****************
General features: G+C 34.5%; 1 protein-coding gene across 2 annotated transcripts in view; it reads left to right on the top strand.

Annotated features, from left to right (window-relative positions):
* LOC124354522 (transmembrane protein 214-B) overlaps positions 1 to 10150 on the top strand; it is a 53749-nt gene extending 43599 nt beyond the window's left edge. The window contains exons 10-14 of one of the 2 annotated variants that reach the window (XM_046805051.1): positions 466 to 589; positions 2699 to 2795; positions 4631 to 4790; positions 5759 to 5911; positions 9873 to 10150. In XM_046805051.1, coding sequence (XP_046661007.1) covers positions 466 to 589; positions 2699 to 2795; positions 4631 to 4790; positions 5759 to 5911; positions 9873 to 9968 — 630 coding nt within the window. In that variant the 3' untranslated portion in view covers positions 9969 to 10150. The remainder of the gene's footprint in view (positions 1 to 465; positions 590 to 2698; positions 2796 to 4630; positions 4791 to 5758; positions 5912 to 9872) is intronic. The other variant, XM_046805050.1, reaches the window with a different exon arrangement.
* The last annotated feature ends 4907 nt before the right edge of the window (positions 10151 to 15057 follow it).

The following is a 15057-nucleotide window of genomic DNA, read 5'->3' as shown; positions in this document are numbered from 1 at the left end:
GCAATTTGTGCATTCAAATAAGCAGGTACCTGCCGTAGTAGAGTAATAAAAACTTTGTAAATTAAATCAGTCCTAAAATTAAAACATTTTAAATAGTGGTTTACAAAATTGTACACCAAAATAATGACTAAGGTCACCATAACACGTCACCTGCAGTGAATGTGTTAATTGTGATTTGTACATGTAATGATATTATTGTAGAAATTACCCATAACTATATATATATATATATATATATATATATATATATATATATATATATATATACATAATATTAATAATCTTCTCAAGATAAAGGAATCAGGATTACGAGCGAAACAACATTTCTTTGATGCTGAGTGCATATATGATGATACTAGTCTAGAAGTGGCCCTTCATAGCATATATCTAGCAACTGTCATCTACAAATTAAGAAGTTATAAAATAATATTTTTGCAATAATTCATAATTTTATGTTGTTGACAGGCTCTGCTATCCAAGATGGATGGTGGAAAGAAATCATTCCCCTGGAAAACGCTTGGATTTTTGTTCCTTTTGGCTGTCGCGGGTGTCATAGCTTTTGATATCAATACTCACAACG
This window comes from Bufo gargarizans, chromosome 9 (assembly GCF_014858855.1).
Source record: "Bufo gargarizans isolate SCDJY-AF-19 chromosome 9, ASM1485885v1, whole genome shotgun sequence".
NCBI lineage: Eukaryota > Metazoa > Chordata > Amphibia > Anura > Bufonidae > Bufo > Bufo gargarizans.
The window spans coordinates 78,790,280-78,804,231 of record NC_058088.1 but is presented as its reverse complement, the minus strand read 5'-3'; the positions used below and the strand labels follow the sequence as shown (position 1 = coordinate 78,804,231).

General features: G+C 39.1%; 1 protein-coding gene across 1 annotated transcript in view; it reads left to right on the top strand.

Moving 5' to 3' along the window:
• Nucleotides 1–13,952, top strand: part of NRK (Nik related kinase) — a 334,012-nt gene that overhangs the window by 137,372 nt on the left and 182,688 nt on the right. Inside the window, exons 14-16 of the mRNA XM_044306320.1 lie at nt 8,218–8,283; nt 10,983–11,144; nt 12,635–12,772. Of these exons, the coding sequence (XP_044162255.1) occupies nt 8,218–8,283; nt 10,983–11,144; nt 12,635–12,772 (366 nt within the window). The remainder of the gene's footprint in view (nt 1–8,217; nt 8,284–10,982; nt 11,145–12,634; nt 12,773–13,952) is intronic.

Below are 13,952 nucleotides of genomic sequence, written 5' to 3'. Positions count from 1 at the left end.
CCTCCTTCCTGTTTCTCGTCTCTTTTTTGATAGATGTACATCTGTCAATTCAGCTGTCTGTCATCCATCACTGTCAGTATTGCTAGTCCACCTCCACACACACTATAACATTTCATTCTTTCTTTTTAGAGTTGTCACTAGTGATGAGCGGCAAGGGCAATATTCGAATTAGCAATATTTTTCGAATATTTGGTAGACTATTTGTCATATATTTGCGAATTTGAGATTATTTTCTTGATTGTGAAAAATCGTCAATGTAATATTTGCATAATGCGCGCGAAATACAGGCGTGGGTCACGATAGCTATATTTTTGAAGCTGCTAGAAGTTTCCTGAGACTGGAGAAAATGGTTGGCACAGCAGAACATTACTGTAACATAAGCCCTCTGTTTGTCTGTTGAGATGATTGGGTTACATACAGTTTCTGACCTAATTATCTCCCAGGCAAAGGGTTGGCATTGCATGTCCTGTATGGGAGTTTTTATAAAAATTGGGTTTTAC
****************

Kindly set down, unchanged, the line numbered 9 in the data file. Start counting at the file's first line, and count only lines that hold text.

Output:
NCBI lineage: Eukaryota > Metazoa > Chordata > Amphibia > Anura > Bufonidae > Bufo > Bufo gargarizans.